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On World AIDS Day, New Mexico activists say more money is needed for prevention; ND farmers still navigate corporate land-ownership policy maze; Unpaid caregivers in ME receive limited financial grants.

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Secretary of State Antony Blinken urges Israel to protect civilians amid Gaza truce talks, New York Rep. George Santos defends himself as his expected expulsion looms and CDC director warns about respiratory illness as flu season begins.

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Congress has iced the Farm Bill, but farmer advocates argue some portions are urgent, the Hoosier State is reaping big rewards from wind and solar, and opponents react to a road through Alaska's Brooks Range, long a dream destination for hunters and anglers.

Gov.’s Juvenile Justice Proposals Win High Praise

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Monday, November 9, 2015   

HARTFORD, Conn. – Gov. Dannel Malloy is proposing
reforms
to the state's juvenile justice system.

He says the changes would put Connecticut far ahead of the rest of the country.

Speaking at a Connecticut Law Review Symposium on Friday, the governor said he wants to build on his Second Chance Society program.

"Let us consider raising the age of juvenile justice system jurisdiction through age 20 instead of an arbitrary stopping the jurisdiction at age 17,” he said. “We would be the first in the nation to do so."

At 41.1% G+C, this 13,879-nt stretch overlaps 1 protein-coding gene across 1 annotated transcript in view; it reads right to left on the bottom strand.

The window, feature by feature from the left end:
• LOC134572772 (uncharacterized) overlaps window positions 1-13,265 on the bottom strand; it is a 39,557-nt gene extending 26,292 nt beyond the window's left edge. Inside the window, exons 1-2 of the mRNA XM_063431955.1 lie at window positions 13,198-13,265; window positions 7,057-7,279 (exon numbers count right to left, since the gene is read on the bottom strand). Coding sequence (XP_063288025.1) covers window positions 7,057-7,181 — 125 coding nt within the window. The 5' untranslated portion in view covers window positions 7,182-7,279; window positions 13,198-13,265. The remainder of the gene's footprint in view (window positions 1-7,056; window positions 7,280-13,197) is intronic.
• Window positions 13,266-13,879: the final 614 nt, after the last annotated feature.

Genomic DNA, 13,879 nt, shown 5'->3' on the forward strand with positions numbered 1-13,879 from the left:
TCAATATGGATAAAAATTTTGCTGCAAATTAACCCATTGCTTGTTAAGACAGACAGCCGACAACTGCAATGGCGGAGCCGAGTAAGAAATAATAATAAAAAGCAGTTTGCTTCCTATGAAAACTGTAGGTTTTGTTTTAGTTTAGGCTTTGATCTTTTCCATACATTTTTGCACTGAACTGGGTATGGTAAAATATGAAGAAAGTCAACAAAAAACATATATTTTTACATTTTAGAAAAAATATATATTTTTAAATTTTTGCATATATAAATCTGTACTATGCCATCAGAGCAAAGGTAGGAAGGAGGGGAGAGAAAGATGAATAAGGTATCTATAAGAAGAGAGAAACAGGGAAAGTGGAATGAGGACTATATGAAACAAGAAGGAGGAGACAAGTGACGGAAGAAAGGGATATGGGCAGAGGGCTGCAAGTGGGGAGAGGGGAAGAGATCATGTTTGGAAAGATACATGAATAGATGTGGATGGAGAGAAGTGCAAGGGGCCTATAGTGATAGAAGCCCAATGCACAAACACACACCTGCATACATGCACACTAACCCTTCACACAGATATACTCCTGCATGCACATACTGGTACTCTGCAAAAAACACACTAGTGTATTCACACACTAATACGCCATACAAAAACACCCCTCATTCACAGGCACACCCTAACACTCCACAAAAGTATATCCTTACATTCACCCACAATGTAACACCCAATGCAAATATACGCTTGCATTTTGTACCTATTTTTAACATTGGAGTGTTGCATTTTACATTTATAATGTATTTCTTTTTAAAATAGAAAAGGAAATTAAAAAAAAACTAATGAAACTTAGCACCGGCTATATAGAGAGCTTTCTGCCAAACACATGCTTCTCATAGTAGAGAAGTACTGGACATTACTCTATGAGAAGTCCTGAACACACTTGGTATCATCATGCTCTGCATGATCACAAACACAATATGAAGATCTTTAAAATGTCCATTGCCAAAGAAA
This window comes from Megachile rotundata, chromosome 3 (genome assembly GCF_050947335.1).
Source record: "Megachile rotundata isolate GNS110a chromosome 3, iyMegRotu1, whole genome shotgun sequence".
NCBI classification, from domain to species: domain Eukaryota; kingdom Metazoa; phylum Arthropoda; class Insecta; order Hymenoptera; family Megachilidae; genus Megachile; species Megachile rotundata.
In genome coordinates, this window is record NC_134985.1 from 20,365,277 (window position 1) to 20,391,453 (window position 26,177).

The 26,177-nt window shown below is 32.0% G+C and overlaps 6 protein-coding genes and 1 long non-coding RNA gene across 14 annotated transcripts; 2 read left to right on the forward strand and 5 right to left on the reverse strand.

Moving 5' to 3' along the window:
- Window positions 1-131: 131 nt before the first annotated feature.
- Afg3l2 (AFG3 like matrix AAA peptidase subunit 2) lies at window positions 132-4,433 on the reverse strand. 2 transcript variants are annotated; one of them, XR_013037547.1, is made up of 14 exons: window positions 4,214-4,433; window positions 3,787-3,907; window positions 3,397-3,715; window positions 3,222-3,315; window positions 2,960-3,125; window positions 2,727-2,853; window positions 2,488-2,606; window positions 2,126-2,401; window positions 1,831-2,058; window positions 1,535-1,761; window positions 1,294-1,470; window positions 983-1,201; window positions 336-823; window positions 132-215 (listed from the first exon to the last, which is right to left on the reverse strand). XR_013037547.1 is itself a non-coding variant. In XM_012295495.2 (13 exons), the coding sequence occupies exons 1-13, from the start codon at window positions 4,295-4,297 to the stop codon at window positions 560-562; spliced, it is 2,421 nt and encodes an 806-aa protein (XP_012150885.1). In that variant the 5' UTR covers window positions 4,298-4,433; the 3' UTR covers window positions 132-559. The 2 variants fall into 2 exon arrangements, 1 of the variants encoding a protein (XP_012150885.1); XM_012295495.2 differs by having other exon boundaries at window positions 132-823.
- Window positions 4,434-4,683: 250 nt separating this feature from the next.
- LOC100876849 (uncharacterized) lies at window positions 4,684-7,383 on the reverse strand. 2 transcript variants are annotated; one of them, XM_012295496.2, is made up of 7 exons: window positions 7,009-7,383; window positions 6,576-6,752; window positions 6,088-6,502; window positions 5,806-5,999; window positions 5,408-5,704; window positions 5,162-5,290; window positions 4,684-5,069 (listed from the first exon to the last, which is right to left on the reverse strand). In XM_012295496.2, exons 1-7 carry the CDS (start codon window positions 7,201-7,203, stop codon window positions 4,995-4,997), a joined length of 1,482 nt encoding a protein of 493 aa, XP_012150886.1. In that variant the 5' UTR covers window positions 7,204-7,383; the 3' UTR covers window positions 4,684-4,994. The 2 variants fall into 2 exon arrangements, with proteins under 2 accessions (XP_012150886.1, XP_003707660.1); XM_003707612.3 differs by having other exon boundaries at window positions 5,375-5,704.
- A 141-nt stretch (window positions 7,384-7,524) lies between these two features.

The proposal would put Connecticut in line with European countries such as Germany where defendants are tried as juveniles up to age 21 and the Netherlands where it's 23.

Malloy also proposed allowing low risk young adults from 21 to 25 to have their cases heard confidentially, with the records sealed and with an opportunity to have those records expunged.

Vincent Schiraldi, a senior research fellow at the Harvard Kennedy School, says that would bring the law in line with the science.

"Young people's brains don't stop developing until they're in their mid 20s,” he stresses. “So, if you believe there should be a juvenile court then you, scientifically, almost have to believe that young adults should get similar treatment at the hands of the justice system."

Schiraldi says young people are also taking on many of the other responsibilities of adulthood at a later age, and those responsibilities have an impact on behavior.

According Schiraldi, in 1960 almost half of 18 to 25-year-olds were married. Today that's less than 10 percent.

"And so really it's kind of a double whammy,” he states. “These young people are not fully developed, and also they're not occupying the same kinds of adult roles that previous generations did at the same age group."

Scientists and psychologists also point out that, given the opportunity, adolescents and young adults are more likely to adapt and change.




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